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woman drinking coffee and reading newspaper - routineSome people prefer a spark of spontaneity in their lives and dread the thought of anything becoming too predictable and mundane. Routines are often lumped into these categories because they bring to mind a lackluster existence. But if you think of a sobriety routine as more of a valued ritual, the practice becomes full of purpose.

What Do Routine and Ritual Represent?

Psychologists, physicians, 12-Step sponsors, and other addiction specialists tout the benefits of routines and rituals for sobriety because, quite simply, they work. Dedicated habits that become part of an essential routine provide a foundation for quality wellness, as they:

  • Keep us productive
  • Provide grounding
  • Help us understand our energy patterns
  • Allow for peace and comfort
  • Improve self-control
  • Create a pattern of mindfulness
  • Enable better management of stress and uncertainty
  • Help prevent relapse

Habits, routines and rituals are similar, but different. The easiest way to think about them is that once you develop a consistent habit, it becomes part of a routine. Then, the more you create an intention anchoring the routine, that’s what makes it a meaningful ritual for you.

Habit to Routine

You change habits within a particular loop of behavior: cue–routine–reward. You need a cue to start forming a routine that becomes habitual, and then reward yourself for sticking with it.

Here’s an example: think about attendance at 12-Step meetings. If the support program offered a 30-day token, how did you feel when you first received it? Notice that the routine (daily meeting attendance) was prompted by a catalyst or cue (your support sponsor, your sobriety desire, requirement of treatment), and the reward after 30 days is a tangible acknowledgement of your effort—the token.

Now, you have additional reinforcement to continue your routine if ever tempted to ignore the cue. The token represents the success of your effort. If you waver, looking at the token signals the ability to attend a meeting one more day…and the one after that, and after that. Soon, you’ll receive a 60-day token, maybe a 90-day, and so on. This routine is taking root into your pattern of behavior, helping you stay accountable. Now, you see the routine as having an important role in maintaining sobriety.

Routine to Ritual

It’s pretty common for people to have a daily routine: shave, shower, make the bed, eat, and so on. Maybe even certain habits, such as walking the dog, enjoying a cup of coffee or tea in the early morning quiet, praying before work, or reading the news become part of a steady routine. So what makes routine a ritual?

Your intention. Although many people equate rituals with spiritual or religious beliefs, they exist outside of those definitions, too, often with the same reverence. The conscious, dedicated effort to which you apply yourself to a routine is how you assign meaning or value to it. No one else can make a routine ritualistic but you.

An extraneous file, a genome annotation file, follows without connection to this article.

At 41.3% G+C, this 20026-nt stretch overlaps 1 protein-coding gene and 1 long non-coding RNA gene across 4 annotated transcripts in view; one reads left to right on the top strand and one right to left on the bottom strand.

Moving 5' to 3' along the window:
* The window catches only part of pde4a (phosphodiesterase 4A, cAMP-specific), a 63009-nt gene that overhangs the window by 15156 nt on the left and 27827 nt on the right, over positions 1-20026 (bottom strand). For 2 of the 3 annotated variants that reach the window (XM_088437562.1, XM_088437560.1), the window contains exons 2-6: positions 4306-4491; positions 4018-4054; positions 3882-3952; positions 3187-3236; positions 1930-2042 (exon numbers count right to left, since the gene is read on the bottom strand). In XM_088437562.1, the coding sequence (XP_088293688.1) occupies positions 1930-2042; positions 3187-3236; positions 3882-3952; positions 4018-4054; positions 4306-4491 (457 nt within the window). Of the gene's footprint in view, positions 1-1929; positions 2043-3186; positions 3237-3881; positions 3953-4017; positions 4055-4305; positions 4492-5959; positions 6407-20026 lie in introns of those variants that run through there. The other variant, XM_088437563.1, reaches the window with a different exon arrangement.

So let’s use the 12-Step meeting example again. You’ve attended meetings each day for a year. You’ve made amends and worked the other steps. Out of all the meeting options in your community, you feel most comfortable at this one. You know people here and hang out a bit afterward to share stories and a laugh or two. Through good days and bad, you trust that if you just make it to this meeting, everything will be better. The former reward of a token is nice, but it no longer adds to your motivation to continue attending. You go because you’ve elevated this routine experience to something more integral to your wellbeing.

By designating this routine with all these characteristics, you’ve created a purposeful ritual that aids your recovery.

Healthful Routines for Sobriety

Depending on your recovery stage, you might feel as though there’s a lot of “new” going on: different exercise and eating habits, changes in relationships and social circles, greater responsibilities to maintain health awareness—even dating sober isn’t like it was before. These are all positive, progressive things that help you continue to build a tremendous life.

So how can you embrace these alternative habits, formulate new routines, and eventually develop rituals that matter? Practice. The American Psychological Association recommends that you:

  • Plan ahead. Write out what habit you’d like to make a solid routine, such as walking every day.
  • Change one behavior at a time. Continuing with this example, you decide walking is one habit you’d like to develop over a certain period—say, two months.
  • Start small. Your first daily walk can be 10 minutes after dinner. Do this for two weeks, then increase to 15 minutes, 20, and so on.
  • Rely on a buddy. Invite a friend to go for walks so the two of you hold each other accountable and reinforce success.
  • Ask for help. Talk to a footwear expert about better walking shoes, hire a personal trainer to guide you through the next phase of your walking routine, or consult with your therapist about ways to add to your motivation to stay dedicated to walking most days.

Use what you now know about cues and reward to create a reliable habit loop, and stay open to what routines might evolve into meaningful rituals for wellness. For example, you might eventually consider your daily walks as opportunities to clear your mind, enjoy nature, or develop more meaningful relationships.

We Have What You Need

One of the program components we’re most proud of is our continuing care. We want to stay connected with you and be a ready resource for whatever you need to thrive in sobriety. Learn more about our aftercare services, alumni gatherings, and outpatient programs.

To learn more about our detox and treatment programs at Twin Lakes, treatment centers around Atlanta, please use the convenient contact form.
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